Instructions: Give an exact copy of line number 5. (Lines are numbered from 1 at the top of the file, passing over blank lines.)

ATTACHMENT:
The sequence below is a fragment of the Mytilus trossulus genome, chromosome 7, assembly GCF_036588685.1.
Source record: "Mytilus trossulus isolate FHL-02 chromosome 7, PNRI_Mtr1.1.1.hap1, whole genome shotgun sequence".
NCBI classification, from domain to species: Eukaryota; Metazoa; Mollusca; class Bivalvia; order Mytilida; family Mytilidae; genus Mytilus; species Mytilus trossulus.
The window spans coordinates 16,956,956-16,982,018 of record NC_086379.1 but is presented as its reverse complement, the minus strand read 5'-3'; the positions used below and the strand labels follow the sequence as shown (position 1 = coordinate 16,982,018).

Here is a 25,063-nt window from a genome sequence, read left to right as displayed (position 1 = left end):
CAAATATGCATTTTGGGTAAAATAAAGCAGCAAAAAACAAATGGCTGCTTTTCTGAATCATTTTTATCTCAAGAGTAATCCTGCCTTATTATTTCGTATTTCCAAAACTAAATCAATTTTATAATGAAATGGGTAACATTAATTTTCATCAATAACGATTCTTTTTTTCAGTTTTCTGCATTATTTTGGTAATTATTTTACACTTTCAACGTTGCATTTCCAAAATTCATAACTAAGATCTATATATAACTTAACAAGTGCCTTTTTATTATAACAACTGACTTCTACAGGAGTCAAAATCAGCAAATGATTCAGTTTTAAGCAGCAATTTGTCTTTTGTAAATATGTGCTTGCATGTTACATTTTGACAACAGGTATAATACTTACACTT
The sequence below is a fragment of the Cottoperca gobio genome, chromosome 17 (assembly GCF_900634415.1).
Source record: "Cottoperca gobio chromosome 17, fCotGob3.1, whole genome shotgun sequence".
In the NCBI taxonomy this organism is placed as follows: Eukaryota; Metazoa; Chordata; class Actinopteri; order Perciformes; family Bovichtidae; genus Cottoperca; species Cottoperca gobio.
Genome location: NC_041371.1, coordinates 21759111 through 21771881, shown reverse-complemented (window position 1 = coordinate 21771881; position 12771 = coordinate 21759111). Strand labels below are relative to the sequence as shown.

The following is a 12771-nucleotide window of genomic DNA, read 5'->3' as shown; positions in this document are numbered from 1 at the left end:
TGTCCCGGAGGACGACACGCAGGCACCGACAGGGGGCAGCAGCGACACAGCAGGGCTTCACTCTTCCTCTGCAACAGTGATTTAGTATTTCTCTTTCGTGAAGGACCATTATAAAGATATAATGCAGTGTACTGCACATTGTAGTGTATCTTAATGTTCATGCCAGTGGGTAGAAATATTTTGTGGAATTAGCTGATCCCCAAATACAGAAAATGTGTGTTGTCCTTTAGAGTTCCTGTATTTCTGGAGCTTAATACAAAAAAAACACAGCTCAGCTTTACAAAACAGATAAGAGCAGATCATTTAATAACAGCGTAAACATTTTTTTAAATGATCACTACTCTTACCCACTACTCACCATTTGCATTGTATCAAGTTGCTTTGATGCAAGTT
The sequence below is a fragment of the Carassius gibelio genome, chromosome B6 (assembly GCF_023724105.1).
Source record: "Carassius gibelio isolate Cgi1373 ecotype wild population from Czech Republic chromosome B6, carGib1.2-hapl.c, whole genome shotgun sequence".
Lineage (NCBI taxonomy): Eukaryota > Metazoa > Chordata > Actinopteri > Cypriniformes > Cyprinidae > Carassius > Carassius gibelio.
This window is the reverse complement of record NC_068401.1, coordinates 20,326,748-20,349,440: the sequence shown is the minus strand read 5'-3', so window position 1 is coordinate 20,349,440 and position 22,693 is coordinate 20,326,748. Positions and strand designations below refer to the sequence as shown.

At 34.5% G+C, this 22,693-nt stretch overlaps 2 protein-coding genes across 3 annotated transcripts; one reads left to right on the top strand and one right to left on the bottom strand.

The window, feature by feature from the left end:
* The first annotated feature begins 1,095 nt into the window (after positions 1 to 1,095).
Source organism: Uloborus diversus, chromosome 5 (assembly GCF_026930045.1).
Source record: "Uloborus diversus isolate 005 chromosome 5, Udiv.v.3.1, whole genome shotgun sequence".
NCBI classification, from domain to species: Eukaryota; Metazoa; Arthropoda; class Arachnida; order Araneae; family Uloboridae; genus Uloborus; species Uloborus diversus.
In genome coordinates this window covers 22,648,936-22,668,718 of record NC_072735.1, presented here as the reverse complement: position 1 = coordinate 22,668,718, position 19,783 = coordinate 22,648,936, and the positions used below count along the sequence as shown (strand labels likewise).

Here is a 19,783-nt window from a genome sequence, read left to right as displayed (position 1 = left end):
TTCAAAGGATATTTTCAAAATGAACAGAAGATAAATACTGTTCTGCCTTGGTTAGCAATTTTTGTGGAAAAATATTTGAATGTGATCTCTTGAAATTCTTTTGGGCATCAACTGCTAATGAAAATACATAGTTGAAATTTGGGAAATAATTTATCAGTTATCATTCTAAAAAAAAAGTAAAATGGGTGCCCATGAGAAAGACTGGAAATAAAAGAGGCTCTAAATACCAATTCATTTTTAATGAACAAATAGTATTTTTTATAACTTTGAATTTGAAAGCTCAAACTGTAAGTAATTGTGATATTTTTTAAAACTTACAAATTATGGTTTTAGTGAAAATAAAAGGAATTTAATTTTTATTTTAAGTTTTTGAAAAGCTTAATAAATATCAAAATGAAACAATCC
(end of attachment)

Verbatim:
Here is a 25,063-nt window from a genome sequence, read left to right as displayed (position 1 = left end):